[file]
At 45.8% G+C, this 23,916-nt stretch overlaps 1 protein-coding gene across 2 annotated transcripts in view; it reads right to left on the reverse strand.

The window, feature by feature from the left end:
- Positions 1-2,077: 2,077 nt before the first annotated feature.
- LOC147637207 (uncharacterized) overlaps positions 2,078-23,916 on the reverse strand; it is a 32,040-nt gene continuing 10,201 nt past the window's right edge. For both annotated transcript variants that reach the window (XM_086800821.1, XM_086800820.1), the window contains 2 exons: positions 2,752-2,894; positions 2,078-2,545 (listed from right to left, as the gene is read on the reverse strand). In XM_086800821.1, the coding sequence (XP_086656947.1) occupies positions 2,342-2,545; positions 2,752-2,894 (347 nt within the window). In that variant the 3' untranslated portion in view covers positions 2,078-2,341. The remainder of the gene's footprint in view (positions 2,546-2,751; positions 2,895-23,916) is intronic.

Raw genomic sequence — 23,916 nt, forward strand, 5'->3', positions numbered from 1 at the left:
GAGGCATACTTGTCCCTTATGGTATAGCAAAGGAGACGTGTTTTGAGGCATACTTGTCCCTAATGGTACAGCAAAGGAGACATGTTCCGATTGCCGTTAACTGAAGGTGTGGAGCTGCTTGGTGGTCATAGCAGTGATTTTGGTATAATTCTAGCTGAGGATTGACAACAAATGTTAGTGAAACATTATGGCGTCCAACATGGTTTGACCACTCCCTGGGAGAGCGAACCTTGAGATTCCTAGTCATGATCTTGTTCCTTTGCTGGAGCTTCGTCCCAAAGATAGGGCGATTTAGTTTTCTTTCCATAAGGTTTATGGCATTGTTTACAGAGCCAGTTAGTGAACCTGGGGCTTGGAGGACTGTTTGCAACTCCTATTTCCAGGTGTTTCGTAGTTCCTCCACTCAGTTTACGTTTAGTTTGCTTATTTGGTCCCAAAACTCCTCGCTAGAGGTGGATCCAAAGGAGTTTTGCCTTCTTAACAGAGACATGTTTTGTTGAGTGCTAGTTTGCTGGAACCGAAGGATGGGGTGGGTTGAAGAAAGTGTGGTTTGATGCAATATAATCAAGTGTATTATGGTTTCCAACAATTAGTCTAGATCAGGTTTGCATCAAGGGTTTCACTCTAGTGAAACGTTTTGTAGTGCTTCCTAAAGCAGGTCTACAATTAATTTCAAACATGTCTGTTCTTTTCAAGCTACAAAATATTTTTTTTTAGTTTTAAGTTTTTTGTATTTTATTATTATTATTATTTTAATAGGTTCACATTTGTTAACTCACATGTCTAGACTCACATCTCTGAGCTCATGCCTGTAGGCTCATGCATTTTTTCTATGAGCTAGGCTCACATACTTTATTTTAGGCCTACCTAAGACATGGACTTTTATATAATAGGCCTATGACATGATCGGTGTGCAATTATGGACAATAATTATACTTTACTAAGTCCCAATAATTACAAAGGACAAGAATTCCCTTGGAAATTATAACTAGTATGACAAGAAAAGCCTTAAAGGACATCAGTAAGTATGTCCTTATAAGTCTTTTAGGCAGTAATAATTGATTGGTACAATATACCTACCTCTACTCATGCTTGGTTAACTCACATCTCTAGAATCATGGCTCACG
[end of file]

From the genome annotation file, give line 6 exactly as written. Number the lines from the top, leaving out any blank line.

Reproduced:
GAGGCATACTTGTCCCTTATGGTATAGCAAAGGAGACGTGTTTTGAGGCATACTTGTCCCTAATGGTACAGCAAAGGAGACATGTTCCGATTGCCGTTAACTGAAGGTGTGGAGCTGCTTGGTGGTCATAGCAGTGATTTTGGTATAATTCTAGCTGAGGATTGACAACAAATGTTAGTGAAACATTATGGCGTCCAACATGGTTTGACCACTCCCTGGGAGAGCGAACCTTGAGATTCCTAGTCATGATCTTGTTCCTTTGCTGGAGCTTCGTCCCAAAGATAGGGCGATTTAGTTTTCTTTCCATAAGGTTTATGGCATTGTTTACAGAGCCAGTTAGTGAACCTGGGGCTTGGAGGACTGTTTGCAACTCCTATTTCCAGGTGTTTCGTAGTTCCTCCACTCAGTTTACGTTTAGTTTGCTTATTTGGTCCCAAAACTCCTCGCTAGAGGTGGATCCAAAGGAGTTTTGCCTTCTTAACAGAGACATGTTTTGTTGAGTGCTAGTTTGCTGGAACCGAAGGATGGGGTGGGTTGAAGAAAGTGTGGTTTGATGCAATATAATCAAGTGTATTATGGTTTCCAACAATTAGTCTAGATCAGGTTTGCATCAAGGGTTTCACTCTAGTGAAACGTTTTGTAGTGCTTCCTAAAGCAGGTCTACAATTAATTTCAAACATGTCTGTTCTTTTCAAGCTACAAAATATTTTTTTTTAGTTTTAAGTTTTTTGTATTTTATTATTATTATTATTTTAATAGGTTCACATTTGTTAACTCACATGTCTAGACTCACATCTCTGAGCTCATGCCTGTAGGCTCATGCATTTTTTCTATGAGCTAGGCTCACATACTTTATTTTAGGCCTACCTAAGACATGGACTTTTATATAATAGGCCTATGACATGATCGGTGTGCAATTATGGACAATAATTATACTTTACTAAGTCCCAATAATTACAAAGGACAAGAATTCCCTTGGAAATTATAACTAGTATGACAAGAAAAGCCTTAAAGGACATCAGTAAGTATGTCCTTATAAGTCTTTTAGGCAGTAATAATTGATTGGTACAATATACCTACCTCTACTCATGCTTGGTTAACTCACATCTCTAGAATCATGGCTCACG